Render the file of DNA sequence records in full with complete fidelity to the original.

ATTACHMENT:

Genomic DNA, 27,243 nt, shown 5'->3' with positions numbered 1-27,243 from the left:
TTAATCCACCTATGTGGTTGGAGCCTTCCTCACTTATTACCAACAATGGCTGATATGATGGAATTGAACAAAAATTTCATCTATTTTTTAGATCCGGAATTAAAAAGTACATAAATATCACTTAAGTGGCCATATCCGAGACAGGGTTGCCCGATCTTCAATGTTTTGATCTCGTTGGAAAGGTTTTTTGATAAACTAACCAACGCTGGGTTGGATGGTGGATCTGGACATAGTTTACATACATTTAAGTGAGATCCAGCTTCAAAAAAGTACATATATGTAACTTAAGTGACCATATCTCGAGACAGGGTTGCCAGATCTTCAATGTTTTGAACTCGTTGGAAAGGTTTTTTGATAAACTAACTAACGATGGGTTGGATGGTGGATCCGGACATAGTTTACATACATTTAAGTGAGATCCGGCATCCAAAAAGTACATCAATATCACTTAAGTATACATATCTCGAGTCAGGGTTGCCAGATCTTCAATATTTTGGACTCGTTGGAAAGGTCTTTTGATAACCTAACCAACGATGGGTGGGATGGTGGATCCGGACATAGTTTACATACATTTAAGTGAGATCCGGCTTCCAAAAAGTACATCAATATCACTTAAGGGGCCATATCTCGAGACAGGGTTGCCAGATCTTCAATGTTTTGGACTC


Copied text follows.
Genomic DNA, 27,243 nt, shown 5'->3' with positions numbered 1-27,243 from the left:
TTAATCCACCTATGTGGTTGGAGCCTTCCTCACTTATTACCAACAATGGCTGATATGATGGAATTGAACAAAAATTTCATCTATTTTTTAGATCCGGAATTAAAAAGTACATAAATATCACTTAAGTGGCCATATCCGAGACAGGGTTGCCCGATCTTCAATGTTTTGATCTCGTTGGAAAGGTTTTTTGATAAACTAACCAACGCTGGGTTGGATGGTGGATCTGGACATAGTTTACATACATTTAAGTGAGATCCAGCTTCAAAAAAGTACATATATGTAACTTAAGTGACCATATCTCGAGACAGGGTTGCCAGATCTTCAATGTTTTGAACTCGTTGGAAAGGTTTTTTGATAAACTAACTAACGATGGGTTGGATGGTGGATCCGGACATAGTTTACATACATTTAAGTGAGATCCGGCATCCAAAAAGTACATCAATATCACTTAAGTATACATATCTCGAGTCAGGGTTGCCAGATCTTCAATATTTTGGACTCGTTGGAAAGGTCTTTTGATAACCTAACCAACGATGGGTGGGATGGTGGATCCGGACATAGTTTACATACATTTAAGTGAGATCCGGCTTCCAAAAAGTACATCAATATCACTTAAGGGGCCATATCTCGAGACAGGGTTGCCAGATCTTCAATGTTTTGGACTC